Financial Well-Being

“Income is how you get out of poverty; assets are how you stay out.” How do we build policies, programs, and products that reduce systematic inequality and advance financial security for all?

Safe Banking for Seniors

To support older adults to safely age in community, we need to consider what they need out of banking—and what they need to be protected from.

These States Are Trying to Level the Field for Disadvantaged Students

How would the trajectories of children’s lives change if they knew that their state, their community and their parents were investing in their future success for as long as they could remember?

The Fight for Full-Time Work in San Jose

Unpredictable hours lead to unpredictable cash flow, which is a barrier to budgeting and saving. One response to this, the Opportunity to Work Initiative, would require that San Jose employers give more hours to part-time employees before hiring new staff.
home with sold sign in front

Equitable Tax Reform Begins at Home(ownership)

Talk of tax reform has reached a fever pitch, but most Americans don't realize just how high the stakes are and what impact the final legislation could have on their own financial security for years to come.

Financial Counseling and Coaching Need to be Professionalized

What happens to families who are financially vulnerable and rely upon free financial counseling and coaching services to get out of debt or repair their credit score?
houses

Can Estate Planning be Used to Help Preserve Economic Assets in Low-Income Communities?

Estate planning should be employed as part of a broader plan of preservation of wealth and assets in communities of color. 

Extending a Bank Branch to the Community

The systemic closing of bank branches in low- and moderate-income neighborhoods is followed by payday lenders, pawnshops, and check cashing services stepping in to fill the void.
Small American flag with fringed edges attached to a wire stick.

Why Giving Up on Homeownership Is Giving In

These ideas aren’t new, but pulling them together in a collective, coherent way will push back against those who, like their predecessors of 80, 70, 60 and 50 years ago, would deny long-term stability to those for reasons more than just the color of their money.
From left, Andrea Levere, Andrea Luquetta-Kern, Woody Widrow, and Holly Frindell.

In Pursuit of Financial Well-Being: A Conversation on Fairness, Accessibility, and Empowerment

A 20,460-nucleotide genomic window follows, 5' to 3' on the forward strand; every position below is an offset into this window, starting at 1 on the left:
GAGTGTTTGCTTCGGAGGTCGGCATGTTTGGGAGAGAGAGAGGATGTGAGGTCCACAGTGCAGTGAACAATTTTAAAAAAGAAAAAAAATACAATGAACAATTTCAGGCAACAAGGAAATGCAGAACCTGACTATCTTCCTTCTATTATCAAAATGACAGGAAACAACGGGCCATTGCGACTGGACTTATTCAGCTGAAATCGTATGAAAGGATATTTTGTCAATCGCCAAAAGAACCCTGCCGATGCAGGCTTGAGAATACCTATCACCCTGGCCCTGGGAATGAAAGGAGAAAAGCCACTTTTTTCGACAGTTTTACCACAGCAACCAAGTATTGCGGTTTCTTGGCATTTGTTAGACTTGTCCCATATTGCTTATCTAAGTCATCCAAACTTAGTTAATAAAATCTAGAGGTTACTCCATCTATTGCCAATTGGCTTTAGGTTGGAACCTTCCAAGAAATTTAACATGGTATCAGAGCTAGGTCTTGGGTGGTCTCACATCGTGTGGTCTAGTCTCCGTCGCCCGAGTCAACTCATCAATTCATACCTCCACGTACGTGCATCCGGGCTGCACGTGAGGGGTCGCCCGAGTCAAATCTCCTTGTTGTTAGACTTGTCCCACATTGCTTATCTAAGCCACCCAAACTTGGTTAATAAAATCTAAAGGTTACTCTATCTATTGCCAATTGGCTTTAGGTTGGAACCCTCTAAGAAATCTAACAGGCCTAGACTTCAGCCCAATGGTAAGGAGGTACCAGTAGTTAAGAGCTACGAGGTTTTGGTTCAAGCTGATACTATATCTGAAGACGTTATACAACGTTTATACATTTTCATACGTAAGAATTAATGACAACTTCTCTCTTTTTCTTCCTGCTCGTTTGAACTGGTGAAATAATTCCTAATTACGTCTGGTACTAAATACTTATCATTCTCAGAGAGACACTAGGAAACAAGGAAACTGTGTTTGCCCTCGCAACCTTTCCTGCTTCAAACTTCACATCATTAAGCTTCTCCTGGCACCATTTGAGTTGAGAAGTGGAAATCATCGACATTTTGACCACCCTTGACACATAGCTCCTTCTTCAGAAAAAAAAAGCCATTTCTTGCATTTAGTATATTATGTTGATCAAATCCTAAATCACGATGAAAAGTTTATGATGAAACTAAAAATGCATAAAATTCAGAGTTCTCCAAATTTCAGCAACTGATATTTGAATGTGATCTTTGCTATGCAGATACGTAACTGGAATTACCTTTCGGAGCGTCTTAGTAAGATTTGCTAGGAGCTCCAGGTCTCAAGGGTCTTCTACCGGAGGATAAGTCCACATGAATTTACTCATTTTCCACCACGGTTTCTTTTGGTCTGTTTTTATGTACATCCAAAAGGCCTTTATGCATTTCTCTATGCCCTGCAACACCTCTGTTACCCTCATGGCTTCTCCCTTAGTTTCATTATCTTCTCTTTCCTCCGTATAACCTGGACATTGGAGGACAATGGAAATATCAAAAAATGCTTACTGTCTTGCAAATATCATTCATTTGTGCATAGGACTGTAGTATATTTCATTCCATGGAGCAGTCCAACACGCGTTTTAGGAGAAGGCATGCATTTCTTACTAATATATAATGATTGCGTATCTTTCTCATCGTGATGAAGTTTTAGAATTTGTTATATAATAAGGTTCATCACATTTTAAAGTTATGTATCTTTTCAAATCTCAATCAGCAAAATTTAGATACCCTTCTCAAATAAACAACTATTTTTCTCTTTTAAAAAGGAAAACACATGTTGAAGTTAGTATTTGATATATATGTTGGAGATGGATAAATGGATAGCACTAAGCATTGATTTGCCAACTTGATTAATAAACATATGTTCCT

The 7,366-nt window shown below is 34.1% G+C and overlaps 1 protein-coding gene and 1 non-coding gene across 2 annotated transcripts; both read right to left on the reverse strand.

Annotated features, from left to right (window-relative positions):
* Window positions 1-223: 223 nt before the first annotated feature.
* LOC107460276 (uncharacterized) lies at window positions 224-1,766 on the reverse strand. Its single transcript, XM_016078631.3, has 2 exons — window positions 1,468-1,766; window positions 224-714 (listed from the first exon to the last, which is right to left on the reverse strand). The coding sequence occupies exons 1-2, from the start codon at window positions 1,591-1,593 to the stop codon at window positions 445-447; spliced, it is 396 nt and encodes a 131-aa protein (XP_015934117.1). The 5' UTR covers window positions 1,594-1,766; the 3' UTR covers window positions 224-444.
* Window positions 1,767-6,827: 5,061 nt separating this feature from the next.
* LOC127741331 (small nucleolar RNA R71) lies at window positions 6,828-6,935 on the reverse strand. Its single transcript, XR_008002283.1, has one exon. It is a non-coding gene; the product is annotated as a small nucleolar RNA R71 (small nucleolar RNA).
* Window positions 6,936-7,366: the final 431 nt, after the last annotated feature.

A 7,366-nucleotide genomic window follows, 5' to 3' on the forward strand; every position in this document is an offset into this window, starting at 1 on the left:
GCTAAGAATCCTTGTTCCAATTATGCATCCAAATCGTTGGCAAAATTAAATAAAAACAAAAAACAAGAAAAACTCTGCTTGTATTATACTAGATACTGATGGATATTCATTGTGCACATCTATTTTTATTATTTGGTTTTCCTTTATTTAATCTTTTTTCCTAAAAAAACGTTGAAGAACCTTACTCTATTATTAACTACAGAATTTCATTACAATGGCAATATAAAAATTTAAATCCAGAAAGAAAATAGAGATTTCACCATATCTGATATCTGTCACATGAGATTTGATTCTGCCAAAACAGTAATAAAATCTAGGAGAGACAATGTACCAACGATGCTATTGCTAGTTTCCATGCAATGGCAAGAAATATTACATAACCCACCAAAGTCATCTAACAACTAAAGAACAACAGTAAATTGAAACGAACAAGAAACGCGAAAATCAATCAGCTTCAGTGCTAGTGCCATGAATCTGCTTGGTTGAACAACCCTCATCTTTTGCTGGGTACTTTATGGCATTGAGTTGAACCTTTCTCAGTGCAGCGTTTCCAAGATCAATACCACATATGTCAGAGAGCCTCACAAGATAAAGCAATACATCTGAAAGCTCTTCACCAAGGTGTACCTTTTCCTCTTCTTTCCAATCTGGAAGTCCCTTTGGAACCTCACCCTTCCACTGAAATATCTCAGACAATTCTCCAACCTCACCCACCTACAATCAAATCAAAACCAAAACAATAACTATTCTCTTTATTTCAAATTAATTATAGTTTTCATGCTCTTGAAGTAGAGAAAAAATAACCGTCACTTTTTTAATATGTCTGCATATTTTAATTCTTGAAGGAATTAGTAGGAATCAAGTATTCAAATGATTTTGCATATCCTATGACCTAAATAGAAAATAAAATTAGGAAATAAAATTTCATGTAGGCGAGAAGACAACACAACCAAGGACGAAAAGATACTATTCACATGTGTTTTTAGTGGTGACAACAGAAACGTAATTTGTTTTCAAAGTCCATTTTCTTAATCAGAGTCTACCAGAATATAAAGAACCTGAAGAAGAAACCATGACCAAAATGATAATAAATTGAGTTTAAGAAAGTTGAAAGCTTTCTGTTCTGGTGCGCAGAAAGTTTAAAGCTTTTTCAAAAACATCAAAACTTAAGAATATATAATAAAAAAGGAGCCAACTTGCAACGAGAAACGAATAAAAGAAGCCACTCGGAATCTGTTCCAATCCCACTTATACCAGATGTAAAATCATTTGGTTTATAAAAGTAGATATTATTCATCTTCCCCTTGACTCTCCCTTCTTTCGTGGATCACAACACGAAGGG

In a world of growing financial complexity, predatory products, stagnating wages, and escalating inequality, financial insecurity is a dramatic problem. We gathered a group of leaders who are combating financial insecurity for a conversation on how it all relates.
computer keyboard

Data Drives the Movement for Economic Justice

A government report concludes that residents of low- and moderate-income Census tracts have as much access to bank branches as residents in middle- and upper-income tracts in rural areas and large metropolitan areas. Yet access to bank services for low- and moderate-income consumers is still being lost. Why is that?

True Financial Capability Requires Expanding the Definition of Wealth

What is productive agricultural land and clean water worth? What are strong communal relationships worth? What is a clear connection to heritage, to culture, to past, to future, and self, worth?
redlining map and racial equity

Can Using a Racial Equity Lens Increase Capital in Communities of Color?

If CDFIs adopted traditional appraisal standards to determine loan amounts, they'd make very few loans in the communities they were founded to serve.
Does shared-equity homeownership build assets? Yes. And keeps them safer than traditional homeownership does. Various graphs and charts follow to back up this assertion. Image links to pdf version.

Q: Does Shared-Equity Homeownership Build Assets?

A: Yes! And keeps them safer than traditional homeownership does.

Income Is How You Get Out of Poverty, Assets are How You Stay Out

In our work to build communities of opportunity where low-income people and people of color can thrive, we must acknowledge that income is how you get out of poverty, assets are how you stay out.
A ripple in water.

The Ripple Effects of Income Volatility

Research shows a connection between the financial instability of families and the economic health of communities.
A home at the Dos Pinos Housing Cooperative, the only limited-equity housing co-op in Davis, California.

A Low-Cost Ownership Oasis in a Desert of Apartment Unaffordability

When this limited-equity cooperative in California began more than 30 years ago, it wasn’t the most affordable place to live. But now the co-op’s monthly costs are 50 percent lower than the average market-rate apartment.

In LA, a New Resource to Pull Families Back From the Financial Brink

Regardless of income level, a family that is just getting by is locked in a state of stress and vulnerability.
A deteriorated Brownsville home.

There Is an Emergency at the Border. It’s Poverty.

Targeted investments that address persistent poverty are necessary and should supersede financial support of a border wall.
panoramic view of Pittsburgh

Border Patrol

The U.S. Census Bureau recently released Income, Earnings, and Poverty Data from the 2007 American Community Survey, and with it announced a new class...
Young students wearing red shirts laugh as they participate in a college-bound program in Indiana.

College Bound: A Look at Children’s Savings Accounts

Children's savings accounts for higher education, even those that have accumulated only small amounts of money, can change expectations for low-income students and they might also provide a vehicle for larger wealth transfers.